Designer Secrets: Off-Seam Insertion
Zipper installation can be tricky, especially with no seam to work with. In this Web Extra from “Exposed Zipper” by Jacque Goldsmith, SewStylish Spring Fashion 2015, we show you how to create an opening for an exposed zipper even in the absence of a seamline. Don’t miss any of the 2015 spring trends and techniques by ordering a copy or purchasing the tablet edition.
More on Zippers:
• 8 Zipper Installation Techniques
• Lapped Zippers Rule
• A Handpicked Zipper is Worth the Effort
• Move a Zipper’s Location
Use this method to create and prepare an opening for an exposed zipper anywhere on a design where there is no seamline, such as at a neckline. The measurements given here are for a no. 3 zipper.
1. Mark the position of the desired opening. Make marks at the opening’s top and bottom on the garment’s wrong side. Sew basting stitches along the marked line.
2. Cut one strip of lightweight fusible interfacing 3⁄4 inch wide and 1⁄4 inch longer than the opening. Center the interfacing over the basted line on the garment’s right side. Fuse the interfacing to the fabric.
3. Staystitch 1⁄4 inch on each side of the basted opening. Begin at the opening’s top, pivot and stitch 1⁄2 inch across the basting line at the bottom of the opening, pivot again, and continue stitching up the opposite side. 4. Cut between the staystitching, following the basting stitches on the garment’s wrong side. Stop 1⁄2 inch from the bottom. Clip diagonally into the bottom corners to the staystitching.
5. Press the cut edges to the garment’s right side along the staystitching. Press the triangle at the opening’s bottom to the right side. The mitered zipper opening is ready for zipper installation.
Will you try this technique? What is your favorite method for installing an exposed zipper?
You could also use the fusible interfacing in such a way as to make a clean edge by sewing the fusible to the fabric, cutting and clipping then turning and fusing the seam down on the wrong side. Right side of fusing to right side of fabric. draw your 1/4 " seam allowance box. Sew the lines then cut the centre and the two clips to the corner. turn through then press. You have a neat edge to sew to the zipper.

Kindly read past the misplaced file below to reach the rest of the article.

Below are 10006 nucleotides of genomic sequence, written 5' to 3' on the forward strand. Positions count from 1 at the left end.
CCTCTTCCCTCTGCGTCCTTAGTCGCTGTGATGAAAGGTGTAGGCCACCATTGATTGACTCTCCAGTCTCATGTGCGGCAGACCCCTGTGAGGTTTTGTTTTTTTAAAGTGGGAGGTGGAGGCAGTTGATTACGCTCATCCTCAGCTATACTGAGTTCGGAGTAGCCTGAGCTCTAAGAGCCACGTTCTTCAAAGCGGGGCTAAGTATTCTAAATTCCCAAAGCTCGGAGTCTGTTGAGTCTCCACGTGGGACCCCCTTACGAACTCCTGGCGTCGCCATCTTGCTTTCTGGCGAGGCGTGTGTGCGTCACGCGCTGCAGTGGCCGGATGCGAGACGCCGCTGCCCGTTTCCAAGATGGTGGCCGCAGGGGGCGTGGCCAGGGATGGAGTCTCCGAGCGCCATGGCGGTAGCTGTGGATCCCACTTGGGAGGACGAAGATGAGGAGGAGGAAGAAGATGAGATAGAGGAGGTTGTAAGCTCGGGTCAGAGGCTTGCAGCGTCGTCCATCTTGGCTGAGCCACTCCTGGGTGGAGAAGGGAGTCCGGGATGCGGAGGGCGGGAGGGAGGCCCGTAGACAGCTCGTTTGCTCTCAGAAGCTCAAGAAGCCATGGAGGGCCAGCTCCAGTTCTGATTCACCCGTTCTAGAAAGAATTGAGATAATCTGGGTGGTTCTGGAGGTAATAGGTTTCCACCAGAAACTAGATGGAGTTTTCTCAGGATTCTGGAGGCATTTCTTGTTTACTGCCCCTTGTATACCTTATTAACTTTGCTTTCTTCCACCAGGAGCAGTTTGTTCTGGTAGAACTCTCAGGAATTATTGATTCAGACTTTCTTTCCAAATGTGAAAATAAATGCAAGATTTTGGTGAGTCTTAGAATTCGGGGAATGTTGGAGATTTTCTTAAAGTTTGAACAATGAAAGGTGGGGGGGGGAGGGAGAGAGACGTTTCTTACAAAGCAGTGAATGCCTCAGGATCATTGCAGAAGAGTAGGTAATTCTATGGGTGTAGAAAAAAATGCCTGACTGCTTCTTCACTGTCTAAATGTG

I don't do exposed zippers. UGLY.
Too hard to open artiicle completely
Where is the rest of this article. It seems to end with pressing the cut edges to the right side. What happens next? I need to know the end of the story! :-) Seriously, is there a second part or something I'm missing here?
There is "exposed" and then there is "really exposed". I do not understand this article either. The complete zipper tape would show on the right side.
I am going to put a zipper in using this method, in a T shirt for myself.
Why are you pressing to the right side of the fabric? This makes no sense to me. I would press wrong sides together for a clean edge, then sew the zipper along the edge. The cut edge of the fabric would then be on the underside of the garment.
This direction seems to me to be leaving the cut edge showing. Am I missing something here?
I've been instructed to add a zipper when altering a costume for the local theater and I've been puzzled how to proceed so this will be very useful to me. I'd probably turn and press to the inside for the cleaner finish - but I can see the design possibilities here.
If you don't want an exposed zipper, I should think that you could add an overlap if you can get enough fabric out a hem. Long folded rectangle, using your preferred method to stitch as invisibly as possible down one side and across the bottom.
I'd be interested to hear other ideas on this.
Yeah, nooo. I think if all the "right side"s in the article were changed to "wrong side"s, it makes sense. Otherwise, unless you're going for a particular inside-out aesthetic, this makes no sense with most zippers. The decorative zipper-tape zippers, maybe okay. Perhaps. I've yet to use one.
Yes ... I'm going to try this and am intrigued with the idea of doing it from the right side. the raw edges of the fabric will be under the zipper tape so the application will be neater from the wrong side. Wahoo... thank you!